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From the archives

Paper Rout

Postmedia in the gutter

Past Trauma

Richard Wagamese and an Indigenous literary resurgence

Family Pride

Profiles in gay life

Rebecca Saxe

Rebecca Saxe researches the cognitive neuroscience of social cognition—how we think about other minds—in the Department of Brain and Cognitive Sciences at the Massachusetts Institute of Technology.

Articles by
Rebecca Saxe

"But We Were Feeling Happy"

Can the paradoxes of human emotion be best explained by art or by experimental psychology? May 2005
On May 15, 1916, the Antarctic explorer Ernest Shackleton and five of his men sailed up King Haakon Bay, on the western side of South Georgia Island in the Atlantic Ocean. All six were bruised and battered, with bursting frostbite blisters covering their faces, hands and legs. Over the preceding three weeks these men had sailed their tiny…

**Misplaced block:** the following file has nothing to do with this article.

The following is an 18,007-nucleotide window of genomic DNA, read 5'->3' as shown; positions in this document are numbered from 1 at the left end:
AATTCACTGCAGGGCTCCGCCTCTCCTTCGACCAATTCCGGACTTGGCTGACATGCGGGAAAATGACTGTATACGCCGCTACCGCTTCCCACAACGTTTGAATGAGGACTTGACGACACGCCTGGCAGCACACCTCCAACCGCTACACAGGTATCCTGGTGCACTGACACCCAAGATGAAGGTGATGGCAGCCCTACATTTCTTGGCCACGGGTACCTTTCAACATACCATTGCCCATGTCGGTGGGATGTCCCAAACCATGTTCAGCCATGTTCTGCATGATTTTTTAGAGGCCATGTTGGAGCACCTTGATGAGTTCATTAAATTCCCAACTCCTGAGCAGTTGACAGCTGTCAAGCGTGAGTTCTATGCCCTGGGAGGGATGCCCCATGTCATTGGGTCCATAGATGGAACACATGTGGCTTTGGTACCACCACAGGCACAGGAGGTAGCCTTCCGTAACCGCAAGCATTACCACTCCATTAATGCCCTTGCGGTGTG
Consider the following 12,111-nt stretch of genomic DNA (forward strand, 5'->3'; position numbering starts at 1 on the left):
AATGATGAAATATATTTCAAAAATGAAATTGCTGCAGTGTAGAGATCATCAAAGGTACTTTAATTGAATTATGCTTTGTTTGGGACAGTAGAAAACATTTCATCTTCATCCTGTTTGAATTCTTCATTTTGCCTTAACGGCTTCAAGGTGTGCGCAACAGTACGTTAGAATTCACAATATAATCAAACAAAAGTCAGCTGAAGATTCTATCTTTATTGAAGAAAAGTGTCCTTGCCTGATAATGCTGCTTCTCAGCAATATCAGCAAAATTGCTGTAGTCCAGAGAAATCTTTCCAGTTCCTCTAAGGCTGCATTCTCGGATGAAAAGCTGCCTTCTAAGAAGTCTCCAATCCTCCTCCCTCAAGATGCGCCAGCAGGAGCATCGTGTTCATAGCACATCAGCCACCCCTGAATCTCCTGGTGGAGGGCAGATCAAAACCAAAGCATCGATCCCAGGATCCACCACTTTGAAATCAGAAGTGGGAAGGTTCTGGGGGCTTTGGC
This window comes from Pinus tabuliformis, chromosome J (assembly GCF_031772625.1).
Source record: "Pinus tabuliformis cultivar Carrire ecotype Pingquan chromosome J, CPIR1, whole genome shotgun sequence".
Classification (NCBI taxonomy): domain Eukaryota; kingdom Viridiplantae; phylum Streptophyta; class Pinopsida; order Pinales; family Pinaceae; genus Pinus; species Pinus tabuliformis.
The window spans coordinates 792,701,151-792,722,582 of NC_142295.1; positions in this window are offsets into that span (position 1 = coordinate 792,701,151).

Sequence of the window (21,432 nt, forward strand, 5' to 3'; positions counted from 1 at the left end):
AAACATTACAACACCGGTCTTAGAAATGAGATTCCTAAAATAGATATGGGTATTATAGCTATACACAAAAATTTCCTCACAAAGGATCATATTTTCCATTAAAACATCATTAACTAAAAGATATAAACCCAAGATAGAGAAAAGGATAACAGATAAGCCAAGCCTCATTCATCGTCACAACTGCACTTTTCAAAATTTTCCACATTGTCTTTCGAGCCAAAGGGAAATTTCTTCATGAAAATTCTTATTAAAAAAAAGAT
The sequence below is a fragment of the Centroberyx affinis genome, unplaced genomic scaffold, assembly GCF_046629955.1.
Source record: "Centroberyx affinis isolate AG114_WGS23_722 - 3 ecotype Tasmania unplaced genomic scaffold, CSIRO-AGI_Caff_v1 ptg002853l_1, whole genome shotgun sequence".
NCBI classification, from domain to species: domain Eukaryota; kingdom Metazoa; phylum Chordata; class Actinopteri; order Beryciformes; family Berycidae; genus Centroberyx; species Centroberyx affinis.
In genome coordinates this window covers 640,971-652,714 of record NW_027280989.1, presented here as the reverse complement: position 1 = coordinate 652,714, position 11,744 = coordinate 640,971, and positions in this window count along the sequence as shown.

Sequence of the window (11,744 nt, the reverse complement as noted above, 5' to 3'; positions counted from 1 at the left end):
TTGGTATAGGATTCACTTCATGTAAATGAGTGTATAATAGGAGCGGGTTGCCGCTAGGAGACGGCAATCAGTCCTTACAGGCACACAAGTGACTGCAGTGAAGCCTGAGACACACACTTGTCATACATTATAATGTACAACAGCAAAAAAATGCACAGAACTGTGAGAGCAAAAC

Your Brain: Flexible or Hard-Wired?

A new book’s claims about brain plasticity may be overstated January–February 2008
On the back surface of each of your eyes, there is a scrawny, upside-down image with a hole in it, containing about two thirds of the scene in front of you. Over the first fraction of a second after light from the world reaches your eyes, this image is transformed by your brain into a single stable and richly detailed perception of the three-dimensional…

The Forbidden Experiment

A new history of wild children holds the experts to blame July–August 2006
In the seventh year of the French Republic (1799 in the rest of the world), the peasants of Tarn and Aveyron, in southern France, encountered a naked boy scavenging alone in their fields and forests. He did not speak, and did not seem to understand any French. At first, he ran away from other humans. More than once he was captured and brought to…